August 2017 Book Haul

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I was so glad to get this video filmed before my cold knocked me on my behind.  This month I have another odd assortment of books, but I hope you’ll find something that piques your interest.  You can tell I filmed this late at night, because my nighttime crazies are coming through pretty strong in the video!

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I Wasn’t Ready to Say Goodbye by Brook Noel & Pamela D. Blair, Ph.D.

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Title: I Wasn’t Ready to Say Goodbye: Surviving, Coping & Healing After the Sudden Death of a Loved One by Brook Noel & Pamela D. Blair, Ph.D.

Premise:

This book is meant to be a reference aid for those who have experienced the sudden loss of a loved one.  It features personal stories, guidelines for coping and healing, grief recovery exercises, information about the grieving process, additional resources, and more.

My thoughts:

This is the most recent book I read in my quest to find quality books which cover the topic of grief.  The title jumped out at me because of my sister’s sudden death.  I haven’t found many books that deal with sudden death, in particular.

 

Personally, this was a very cathartic read for me.  I came away with a sense of affirmation and understanding, and the acceptance of being okay with my current progress in my grief journey.  The authors really emphasize the fact that grief is a journey, not a destination, and that there is no prescribed method or timeline for it.  For someone who is feeling out of control, like they are regressing, or like they’ll never “get better,” this is a very helpful thing to hear.  I agree with the authors that each person should make their way along the path of grief using the methods which suit them, and according to their own timetable.

 

There were some after-life views which I didn’t agree with, but the authors presented them as different modes of belief, not necessarily their own.  They neither endorsed nor discounted the different after-life beliefs, but left it open so that the book could be helpful for people of all different faiths (or no faith at all).

 

One criticism, if you can even call it that, is that I wish there were more examples of sudden deaths in which the family has to forgive the person who was responsible for their loved one’s death (i.e. murder).  It was lightly touched on, but not given a lot of discussion, probably because of the authors’ lack of experience with that kind of death.  Since it’s outside of their scope, I can’t really complain that they weren’t able to relate to those particular feelings.  I just wish I could learn about some ways to recover from a situation where your family member died a more violent death and you have to accept the fact that their killer gets a second chance at life.  Perhaps I’ll find a book like that one of these days.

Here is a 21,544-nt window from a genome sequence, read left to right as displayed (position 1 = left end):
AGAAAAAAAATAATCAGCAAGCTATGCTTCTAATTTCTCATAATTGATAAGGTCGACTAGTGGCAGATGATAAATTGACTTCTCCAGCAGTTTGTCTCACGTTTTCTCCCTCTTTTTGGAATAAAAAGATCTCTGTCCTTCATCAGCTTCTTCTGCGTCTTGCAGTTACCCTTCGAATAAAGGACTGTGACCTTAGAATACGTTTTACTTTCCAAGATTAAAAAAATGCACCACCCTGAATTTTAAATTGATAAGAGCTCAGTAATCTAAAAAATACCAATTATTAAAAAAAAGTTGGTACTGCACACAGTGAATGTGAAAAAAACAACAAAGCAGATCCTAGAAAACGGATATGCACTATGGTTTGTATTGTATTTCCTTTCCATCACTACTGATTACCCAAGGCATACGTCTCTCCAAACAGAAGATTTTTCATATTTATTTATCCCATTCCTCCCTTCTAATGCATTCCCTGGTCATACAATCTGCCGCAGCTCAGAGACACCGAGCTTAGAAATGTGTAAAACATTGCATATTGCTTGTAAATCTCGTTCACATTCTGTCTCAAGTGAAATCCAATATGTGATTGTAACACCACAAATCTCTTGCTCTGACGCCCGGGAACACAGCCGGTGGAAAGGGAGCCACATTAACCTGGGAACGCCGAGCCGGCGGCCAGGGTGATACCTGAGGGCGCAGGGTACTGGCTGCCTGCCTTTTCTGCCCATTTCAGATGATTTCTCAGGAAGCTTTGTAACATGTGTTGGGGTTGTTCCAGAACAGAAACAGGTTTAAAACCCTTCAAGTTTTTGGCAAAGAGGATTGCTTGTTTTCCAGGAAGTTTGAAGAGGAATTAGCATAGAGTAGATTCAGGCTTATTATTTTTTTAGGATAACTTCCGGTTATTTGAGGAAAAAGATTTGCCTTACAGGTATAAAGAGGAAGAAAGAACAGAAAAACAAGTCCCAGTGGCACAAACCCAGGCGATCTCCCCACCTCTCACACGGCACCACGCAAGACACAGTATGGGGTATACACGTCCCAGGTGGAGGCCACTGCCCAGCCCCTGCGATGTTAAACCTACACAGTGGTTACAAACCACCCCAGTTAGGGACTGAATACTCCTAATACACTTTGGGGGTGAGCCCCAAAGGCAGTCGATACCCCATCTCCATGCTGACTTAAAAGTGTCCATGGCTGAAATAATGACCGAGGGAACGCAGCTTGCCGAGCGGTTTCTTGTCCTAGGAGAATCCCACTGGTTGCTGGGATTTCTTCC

Aside from that, there are a fair number of errors in the text which would have been caught with more careful editing.  It would have also made the book and writing style come across as more professional.

 

I recommend I Wasn’t Ready to Say Goodbye to those who have experienced the sudden death of a loved one and are looking for healing.  No matter where you are in the healing process, this book should have something of value to offer you.  It’s quite helpful as a reference book on grief.


A favorite quote:“Laws of nature do not make exceptions for nice people.  A bullet has no conscience; neither does a malignant tumor or an automobile gone out of control.  That is why good people get sick and hurt as much as anyone.”  (p. 70, Rabbi Kushner)

“‘Relationships with a brother or sister help children know who they are and how they fit in the family.  The bonds between siblings are woven into the fabric of each one’s life.’  When we lose a sibling, we lose a piece of ourselves, a piece of our family, and a reflection of ourselves.”  (p. 160)

Possible Objections:

  • You may not agree with all of the after-life beliefs which are presented

Rating: 4 Stars

Until next time…

Lori

Permission to Mourn by Tom Zuba

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Title: Permission to Mourn: A New Way to Do Grief by Tom Zuba

Premise:

Tom Zuba experienced the loss of three of his family members, which caused him to seek out a new way to process his grief.  This book is full of Tom’s feelings and observations about his own grief, and a healthier way for anybody to work through their grief.  It’s told in free-flow poetic form and is relatively short.

My thoughts:

I’m on the lookout for a good book on grief that I can recommend to people.  We now live in a place where the crime rate is high, and I know that we’ll be going to more funerals.  Just a fact of life.  Usually I give people a copy of A Grief Observed by C.S. Lewis, but I wanted to find at least a couple of alternatives.

Tom Zuba has experienced some horrific loss in his life, and I can’t even imagine how that grief threatened to bury him.  I appreciate his open and honest observations about his grief and how he has and continues to work through it.  Many of the feelings he shared resonated with how I felt and still feel about my sister’s death.  It made me cry, but it’s good to cry every now and again to release some of those feelings.